As happy as the Padres are with Stauffer, it’s not the starting pitching that led the Padres to their outstanding 22-6 May. In the past month the Padres led the league in batting average and OPS. The team is getting men on base and
knocking them home with an especially high batting average with runners
in scoring position (.276 for all of 2005, making them #2 in the NL).
All in all, it looks like the Padres’ explosive May was based
disproportionately on batting average and especially on batting average with runners on base, two notoriously variable measures of a team’s
offensive prowess. It’s extremely unlikely that the team is going to win 79% of their games going forward, but quite a few BP writers picked the team to win the division in our pre-season poll and with their current position in the division our Playoff Odds Report now pegs them as more of a lock to make the playoffs than any other team in baseball.

Tom Gorman

Boston Red Sox: Just as Arthur Dent struggled to adjust to the vast reaches of outer space, so too is Kevin Millar struggling to adjust to the 2005 season. Unfortunately for Millar, he does not have an omniscient guide to help him out of jams. Nor is Millar the only man alive, as Dent was; he isn’t even the only first basemen on the Red Sox. There are a plethora of possible replacements for Millar, such as Kevin Youkilis, John Olerud and even Roberto Petagine.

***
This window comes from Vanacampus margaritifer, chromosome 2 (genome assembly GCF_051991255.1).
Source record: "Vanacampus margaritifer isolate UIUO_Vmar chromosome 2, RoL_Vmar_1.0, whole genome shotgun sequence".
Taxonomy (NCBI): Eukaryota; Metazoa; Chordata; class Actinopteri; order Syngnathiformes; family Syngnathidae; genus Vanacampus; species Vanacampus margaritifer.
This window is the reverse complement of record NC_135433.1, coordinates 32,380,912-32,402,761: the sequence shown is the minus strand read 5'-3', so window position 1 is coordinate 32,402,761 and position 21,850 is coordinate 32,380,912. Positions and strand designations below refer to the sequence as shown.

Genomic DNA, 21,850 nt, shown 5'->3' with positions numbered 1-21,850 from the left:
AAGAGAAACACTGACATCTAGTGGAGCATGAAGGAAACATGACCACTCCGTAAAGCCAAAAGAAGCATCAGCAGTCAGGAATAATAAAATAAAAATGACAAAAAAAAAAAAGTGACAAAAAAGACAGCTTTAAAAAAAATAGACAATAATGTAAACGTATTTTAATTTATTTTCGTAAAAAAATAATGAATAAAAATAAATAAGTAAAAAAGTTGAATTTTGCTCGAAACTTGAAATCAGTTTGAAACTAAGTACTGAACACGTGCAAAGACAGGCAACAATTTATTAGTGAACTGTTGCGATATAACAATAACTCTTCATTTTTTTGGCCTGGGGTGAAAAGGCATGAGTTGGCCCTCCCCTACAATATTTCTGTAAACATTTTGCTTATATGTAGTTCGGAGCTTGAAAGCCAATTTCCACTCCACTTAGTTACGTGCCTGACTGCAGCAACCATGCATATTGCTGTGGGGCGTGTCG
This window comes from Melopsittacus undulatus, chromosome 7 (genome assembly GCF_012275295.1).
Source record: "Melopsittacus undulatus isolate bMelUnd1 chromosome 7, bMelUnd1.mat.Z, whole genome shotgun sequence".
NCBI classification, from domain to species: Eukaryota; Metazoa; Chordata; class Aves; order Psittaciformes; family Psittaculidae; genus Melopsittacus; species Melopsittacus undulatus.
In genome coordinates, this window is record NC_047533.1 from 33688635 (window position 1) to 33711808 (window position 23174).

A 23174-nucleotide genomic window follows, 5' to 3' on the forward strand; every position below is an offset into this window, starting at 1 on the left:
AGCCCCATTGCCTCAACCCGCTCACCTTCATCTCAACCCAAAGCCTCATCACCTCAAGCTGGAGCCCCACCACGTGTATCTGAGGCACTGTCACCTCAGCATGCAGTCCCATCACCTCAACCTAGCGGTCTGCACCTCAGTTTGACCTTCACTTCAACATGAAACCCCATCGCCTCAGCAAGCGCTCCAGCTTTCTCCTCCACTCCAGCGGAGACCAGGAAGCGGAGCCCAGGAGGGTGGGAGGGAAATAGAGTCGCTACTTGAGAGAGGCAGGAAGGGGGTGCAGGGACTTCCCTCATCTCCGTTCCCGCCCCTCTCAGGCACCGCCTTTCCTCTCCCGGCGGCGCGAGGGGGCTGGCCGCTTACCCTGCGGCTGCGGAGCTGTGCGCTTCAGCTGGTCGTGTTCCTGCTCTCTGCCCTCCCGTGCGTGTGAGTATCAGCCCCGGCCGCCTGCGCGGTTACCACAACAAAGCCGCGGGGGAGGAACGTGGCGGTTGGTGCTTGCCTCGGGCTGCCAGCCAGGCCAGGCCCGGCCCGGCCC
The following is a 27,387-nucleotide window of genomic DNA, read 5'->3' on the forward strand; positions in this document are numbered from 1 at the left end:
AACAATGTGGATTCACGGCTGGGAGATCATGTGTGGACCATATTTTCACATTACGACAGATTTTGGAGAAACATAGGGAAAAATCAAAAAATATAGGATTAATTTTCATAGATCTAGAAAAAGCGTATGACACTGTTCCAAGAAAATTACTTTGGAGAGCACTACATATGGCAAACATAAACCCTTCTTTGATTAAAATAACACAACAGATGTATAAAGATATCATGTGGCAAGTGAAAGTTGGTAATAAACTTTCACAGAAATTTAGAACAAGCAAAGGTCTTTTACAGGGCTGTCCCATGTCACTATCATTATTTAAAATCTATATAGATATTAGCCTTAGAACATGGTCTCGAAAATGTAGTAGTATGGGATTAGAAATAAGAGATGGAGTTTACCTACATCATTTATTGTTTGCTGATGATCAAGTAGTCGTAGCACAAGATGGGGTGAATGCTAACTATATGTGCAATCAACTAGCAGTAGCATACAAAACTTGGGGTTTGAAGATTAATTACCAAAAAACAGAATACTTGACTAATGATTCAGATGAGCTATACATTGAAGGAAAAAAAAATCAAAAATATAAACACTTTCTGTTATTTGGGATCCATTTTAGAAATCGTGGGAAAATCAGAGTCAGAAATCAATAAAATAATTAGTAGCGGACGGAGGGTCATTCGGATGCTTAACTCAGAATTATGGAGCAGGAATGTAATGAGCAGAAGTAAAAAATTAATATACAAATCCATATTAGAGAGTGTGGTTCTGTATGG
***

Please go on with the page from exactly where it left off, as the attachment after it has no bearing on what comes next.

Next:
Millar has had a dismal first half. Of the 33 first basemen who have more than 100 plate appearances this season, Millar’s .257 EqA ranks just 26th. At the outset of the season Millar was not doing that badly. Though his power numbers were down, he reached base at a .394 clip during April. However, in May the power was not there, though now he was not reaching base as often, and striking out more.